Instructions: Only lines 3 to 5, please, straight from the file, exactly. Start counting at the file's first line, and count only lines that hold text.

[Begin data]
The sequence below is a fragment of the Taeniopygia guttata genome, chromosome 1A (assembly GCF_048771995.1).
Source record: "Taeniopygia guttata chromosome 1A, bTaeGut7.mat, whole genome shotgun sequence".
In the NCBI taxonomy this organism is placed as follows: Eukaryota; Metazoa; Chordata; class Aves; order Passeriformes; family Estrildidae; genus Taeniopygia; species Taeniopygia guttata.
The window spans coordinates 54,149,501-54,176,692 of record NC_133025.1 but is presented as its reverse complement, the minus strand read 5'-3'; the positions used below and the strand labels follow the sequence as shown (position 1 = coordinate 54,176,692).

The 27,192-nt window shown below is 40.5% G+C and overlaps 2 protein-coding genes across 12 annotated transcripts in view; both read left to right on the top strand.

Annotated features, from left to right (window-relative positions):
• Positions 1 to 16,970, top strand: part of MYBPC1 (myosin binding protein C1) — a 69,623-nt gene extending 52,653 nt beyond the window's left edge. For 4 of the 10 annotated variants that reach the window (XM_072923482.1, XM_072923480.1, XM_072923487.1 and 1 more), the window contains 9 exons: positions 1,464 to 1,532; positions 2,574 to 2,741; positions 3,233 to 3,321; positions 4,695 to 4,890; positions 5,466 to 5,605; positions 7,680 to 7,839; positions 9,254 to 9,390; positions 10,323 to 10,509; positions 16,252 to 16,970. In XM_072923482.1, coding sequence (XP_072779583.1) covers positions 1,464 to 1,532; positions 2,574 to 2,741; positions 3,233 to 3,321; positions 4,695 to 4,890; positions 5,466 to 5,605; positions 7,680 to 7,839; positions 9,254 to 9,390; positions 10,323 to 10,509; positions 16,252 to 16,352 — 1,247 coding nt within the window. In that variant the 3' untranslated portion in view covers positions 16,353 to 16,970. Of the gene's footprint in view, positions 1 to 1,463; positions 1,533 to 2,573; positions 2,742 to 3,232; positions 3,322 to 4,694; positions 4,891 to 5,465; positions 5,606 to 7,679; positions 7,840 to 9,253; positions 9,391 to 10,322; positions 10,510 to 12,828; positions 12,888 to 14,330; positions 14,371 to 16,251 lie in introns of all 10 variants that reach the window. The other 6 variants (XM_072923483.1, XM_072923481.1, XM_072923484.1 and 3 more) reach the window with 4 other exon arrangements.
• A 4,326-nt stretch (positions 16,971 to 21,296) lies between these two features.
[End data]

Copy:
In the NCBI taxonomy this organism is placed as follows: Eukaryota; Metazoa; Chordata; class Aves; order Passeriformes; family Estrildidae; genus Taeniopygia; species Taeniopygia guttata.
The window spans coordinates 54,149,501-54,176,692 of record NC_133025.1 but is presented as its reverse complement, the minus strand read 5'-3'; the positions used below and the strand labels follow the sequence as shown (position 1 = coordinate 54,176,692).

The 27,192-nt window shown below is 40.5% G+C and overlaps 2 protein-coding genes across 12 annotated transcripts in view; both read left to right on the top strand.